Devoxx 2011 was yet another confirmation that all development everywhere is either on the web or on mobile phones. Whether you looked at the conference schedule or attended sessions or talked to speakers at any point at all, it was very clear that no development whatsoever is done anymore on the desktop.
In fact, that's something Tim Bray himself told me to my face at the speakers dinner. No new developments of any kind are happening on the desktop. Everyone who is currently on the desktop is working overtime to move all of their applications to the web. They're probably also creating a small subset of their application on an Android tablet, with an even smaller subset on their Android phone.
Then you scratch that monolithic surface and find some interesting results. Without naming any names, I asked one of these prominent "ah, forget about the desktop" people at the Devoxx speakers dinner (and I have a witness): "Yes, the desktop is dead, but what about air traffic control, stock trading, oil analysis, risk management applications? In fact, what about any back office application that needs to be usable across all operating systems? Here there is no concern whatsoever with 100% accessibility which is, after all, the only thing that the web has over the desktop, (except when there's a network failure, of course, or when you find yourself in the 3/4 of the world where there's bandwidth problems)? There are 1000's of hidden applications out there that have processing requirements, security requirements, and the requirement that they'll be available even when the network is down or even completely unavailable. Isn't that a valid use case and aren't there 1000's of applications that fall into this so-called niche category? Are you not, in fact, confusing consumer applications, which are increasingly web-based and mobile-based, with high-end corporate applications, which typically need to do massive processing, of one kind or another, for which the web and mobile worlds are completely unsuited?"
And you will not believe what the reply to the above question was. (Again, I have a witness to this discussion.)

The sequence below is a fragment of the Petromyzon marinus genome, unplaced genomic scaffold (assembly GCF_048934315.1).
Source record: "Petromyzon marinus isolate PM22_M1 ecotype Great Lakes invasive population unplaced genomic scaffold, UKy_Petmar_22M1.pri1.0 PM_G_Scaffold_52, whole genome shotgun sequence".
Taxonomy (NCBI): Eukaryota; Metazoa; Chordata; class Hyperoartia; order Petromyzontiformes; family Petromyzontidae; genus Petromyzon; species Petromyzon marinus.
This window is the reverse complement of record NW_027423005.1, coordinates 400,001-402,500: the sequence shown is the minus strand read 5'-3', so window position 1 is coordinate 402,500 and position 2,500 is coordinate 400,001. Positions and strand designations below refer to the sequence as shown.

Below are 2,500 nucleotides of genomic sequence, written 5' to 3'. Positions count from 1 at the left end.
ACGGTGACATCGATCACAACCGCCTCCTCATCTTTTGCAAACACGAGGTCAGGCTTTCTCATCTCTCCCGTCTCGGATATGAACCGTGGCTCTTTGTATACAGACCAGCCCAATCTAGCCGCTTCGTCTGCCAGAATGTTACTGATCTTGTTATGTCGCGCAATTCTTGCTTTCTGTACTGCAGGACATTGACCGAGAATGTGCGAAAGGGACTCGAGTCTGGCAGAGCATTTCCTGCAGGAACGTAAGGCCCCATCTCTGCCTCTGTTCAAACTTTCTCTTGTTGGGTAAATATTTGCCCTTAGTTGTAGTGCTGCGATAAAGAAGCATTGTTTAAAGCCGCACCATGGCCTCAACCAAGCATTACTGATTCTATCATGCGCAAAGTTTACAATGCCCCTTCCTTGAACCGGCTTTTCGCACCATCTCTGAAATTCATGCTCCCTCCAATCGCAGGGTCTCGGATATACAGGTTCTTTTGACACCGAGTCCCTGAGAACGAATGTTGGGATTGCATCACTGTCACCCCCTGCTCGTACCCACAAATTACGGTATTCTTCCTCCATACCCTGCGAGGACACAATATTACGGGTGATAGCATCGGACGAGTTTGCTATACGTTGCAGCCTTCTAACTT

But here it is: "Yes. But those applications are not interesting. I do not want to spend any of my time or work in any way on those applications. They are boring."
I'm sad to say that the leaders of the software development community, including those in the Java world, either share the above opinion or are led by it. Because they find something that is not new to be boring, they move on to what is interesting and start talking like the supposedly-boring developments don't even exist. (Kind of like a rapper pretending classical music doesn't exist.) Time and time again I find myself giving Java desktop development courses (at companies, i.e., not hobbyists, or students, but companies, i.e., the places where dollars are earned), where developers say to me: "The course you're giving about creating cross-platform, loosely coupled, and highly cohesive applications is really useful to us. Why do we never find information about this mission-critical corporate enterprise topic at conferences? Why can we never attend a session at a conference where the story about pluggable cross-platform Java is told? Why do we get the impression that we are uncool because we're not on the web and because we're not on a mobile phone, while the reason for that is because we're creating $1000,000 simulation software which has nothing to gain from being on the web or on the mobile phone?"
And then I say: "Because nobody knows you exist. Because you're not submitting abstracts to conferences about your very interesting use cases. And because conferences tend to focus on what is new, which tends to be web related (especially HTML 5) or mobile related (especially Android). Because you're not taking the responsibility on yourself to tell the real stories about the real applications being developed all the time and every day. Because you yourself think your work is boring, while in fact it is fascinating. Because desktop developers are working from 9 to 5 on the desktop, in secure environments, such as banks and defense, where you can't spend time, nor have the interest in, blogging your latest tip or trick, as opposed to web developers, who tend to spend a lot of time on the web anyway and are therefore much more inclined to create buzz about the kind of work they're doing."
So, next time you look at a conference program and wonder why there's no stories about large desktop development projects in the program, here's the short answer: "No one is going to put those items on the program until you start submitting those kinds of sessions. And until you start blogging. Until you start creating the buzz that the web developers have been creating around their work for the past 10 years or so. And, yes, indeed, programmers get the conference they deserve."
And what about Tim Bray? Ask yourself, as Google's lead web technology evangelist, how many desktop developers do you think he talks to and, more generally, what his frame of reference is and what, clearly, he considers to be most interesting.